Council orders RV park changes

Facility must break even in two years

February 03, 2002|By Laura Vozzella | Laura Vozzella,SUN STAFF

The Columbia Association's money-losing recreational vehicle storage park must break even in two years, the Columbia Council decided last week.

The council voted to stem the facility's operating losses at a budget work session Thursday night. The storage park is expected to remain in the red when long-term expenses related to the purchase of the land are factored in.

With a series of straw votes at the same meeting, the council also decided that the fiscal 2003 budget should provide for more property inspections, higher raises for village employees and continued towel service at its gyms.

The council is considering a budget plan that projects $47.9 million in income, $44.9 million in expenses, and a $3 million surplus intended for capital projects. The council also is weighing a proposed $7.8 million capital budget, from which it hopes to cut $550,000. It expects to finalize the spending plans by the end of this month.

The RV storage park serves about 140 residents and is projected to lose $120,000 in the current fiscal year, despite a waiting list of about 70 people.

Councilman Miles Coffman of Hickory Ridge said to have 33,000 houses subsidizing 140 "doesn't make a whole lot of sense."

Most agreed that the storage facility needs to eliminate its operating losses, but members split over whether it should be done in two years or three. The council voted 7-3 in favor of the two-year deadline. Chairman Lanny Morrison of Harper's Choice, Pearl Atkinson Stewart of Owen Brown and Tom O'Connor of Dorsey's Search were opposed, saying more time was needed to phase in higher parking rates.

Even after the operating losses are eliminated, the facility is expected to lose about $70,000 a year because of interest expenses and depreciation related to the purchase of the land.

Also at Thursday's meeting, the council voted to give $22,500 to two villages that had requested extra money to enforce property standards. Of that, $15,000 will go to Owen Brown and $7,500 Oakland Mills.

Councilwoman Barbara Russell of Oakland Mills said she receives many complaints about houses that are not kept up. Stewart said maintaining property, particularly in the older villages, was one of the most important functions of the homeowners association.

"If anything is core, it is covenant enforcement," she said.

Morrison suggested waiting to hear what the association's design and covenant enforcement committee has to say on the need for more inspections. But Coffman disagreed.

"I'm not waiting for another committee to say, `Yeah, we need them,'" Coffman said, adding that the $22,500 "is probably some of the best money we can spend, especially in the older areas."

The council also voted to give village staff average raises of 2.7 percent, instead of the 2 percent called for in the original budget plan. At a public hearing last month, officials from most of Columbia's 10 villages had asked for 3.5 percent raises - the same percentage the draft originally gave Columbia Association employees. The raises for staff members were later lowered to 2.7 percent at the council's request.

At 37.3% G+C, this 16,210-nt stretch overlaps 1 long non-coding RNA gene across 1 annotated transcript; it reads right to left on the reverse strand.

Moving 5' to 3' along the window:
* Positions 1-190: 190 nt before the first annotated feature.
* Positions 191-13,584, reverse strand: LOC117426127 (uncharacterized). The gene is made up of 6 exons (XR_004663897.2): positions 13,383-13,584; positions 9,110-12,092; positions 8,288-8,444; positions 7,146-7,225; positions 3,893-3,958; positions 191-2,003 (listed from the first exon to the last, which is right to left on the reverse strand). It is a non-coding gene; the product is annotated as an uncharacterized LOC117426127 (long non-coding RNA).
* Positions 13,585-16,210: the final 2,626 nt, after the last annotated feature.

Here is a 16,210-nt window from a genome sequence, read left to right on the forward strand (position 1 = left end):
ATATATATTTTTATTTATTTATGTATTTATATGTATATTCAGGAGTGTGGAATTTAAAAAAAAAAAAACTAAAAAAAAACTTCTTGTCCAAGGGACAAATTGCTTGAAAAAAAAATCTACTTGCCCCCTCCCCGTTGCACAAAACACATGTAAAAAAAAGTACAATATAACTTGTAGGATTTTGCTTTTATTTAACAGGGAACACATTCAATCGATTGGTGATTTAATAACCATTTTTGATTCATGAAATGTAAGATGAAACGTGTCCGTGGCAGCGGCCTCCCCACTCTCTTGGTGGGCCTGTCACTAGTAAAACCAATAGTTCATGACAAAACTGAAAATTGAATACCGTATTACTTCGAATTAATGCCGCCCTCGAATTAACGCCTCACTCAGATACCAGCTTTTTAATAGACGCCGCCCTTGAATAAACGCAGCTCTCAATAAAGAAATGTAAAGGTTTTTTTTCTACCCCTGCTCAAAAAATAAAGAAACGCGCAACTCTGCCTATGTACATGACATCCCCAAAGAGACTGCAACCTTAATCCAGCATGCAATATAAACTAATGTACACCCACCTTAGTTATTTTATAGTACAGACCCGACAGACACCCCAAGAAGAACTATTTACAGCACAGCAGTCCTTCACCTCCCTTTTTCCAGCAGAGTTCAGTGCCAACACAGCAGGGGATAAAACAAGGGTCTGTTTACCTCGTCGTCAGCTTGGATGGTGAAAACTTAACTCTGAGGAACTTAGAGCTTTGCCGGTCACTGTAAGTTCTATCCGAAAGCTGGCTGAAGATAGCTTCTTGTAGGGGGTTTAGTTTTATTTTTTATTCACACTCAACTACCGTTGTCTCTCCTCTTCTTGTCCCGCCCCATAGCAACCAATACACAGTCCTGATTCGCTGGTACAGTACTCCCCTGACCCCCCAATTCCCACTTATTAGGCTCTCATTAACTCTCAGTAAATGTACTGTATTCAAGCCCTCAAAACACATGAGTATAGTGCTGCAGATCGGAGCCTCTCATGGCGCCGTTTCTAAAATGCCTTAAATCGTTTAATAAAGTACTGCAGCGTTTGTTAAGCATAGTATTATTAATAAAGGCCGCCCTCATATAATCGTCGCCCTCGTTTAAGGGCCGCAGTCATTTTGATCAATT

One council member, Linda Odum of Long Reach, voted against the increase, which her village had not requested. Two other council members were not in the room at the time of the vote, Stewart and Joshua Feldmark of Wilde Lake.

The towel issue prompted the most animated and sustained debate of the 3 1/2 -hour meeting. Rob Goldman, the association's vice president for sport and fitness, made a final pitch for eliminating the health club perk, which he says costs $230,000 a year to provide.

The proposal has sparked strong opposition from patrons of the associations three gyms. The issue has been so contentious that association President Maggie J. Brown refused to take a position Thursday, despite several requests for guidance from O'Connor.

Brown would only say that she takes her own towel to the Columbia Swim Center, which does not provide the service.

With council members inclined to continue providing towels, Goldman suggested a compromise: continue to provide towels free to patrons who buy the most expensive "package plan plus" memberships, but increase the price of that plan by 3.5 percent instead of the 2 percent called for in the budget. Towels would be available to other members who paid an extra $7-a-month fee.

Several council members called that plan too complicated and said they would rather see Goldman find ways to provide the service more efficiently, either by using less bleach, installing automated detergent dispensers, outsourcing the laundry or stemming the theft of towels. Patrons steal about 3,000 towels a month from the gyms. Feldmark, however, said the council was micromanaging.

"I don't care about bleach or automated systems," he said. "I don't know and I'm never going to know because it's not my job. Let Rob do his job."

But Morrison said the decisions were properly before the council because they involved membership rates. The council voted unanimously to continue towel service and instructed Goldman to come up with some other way to save $230,000.

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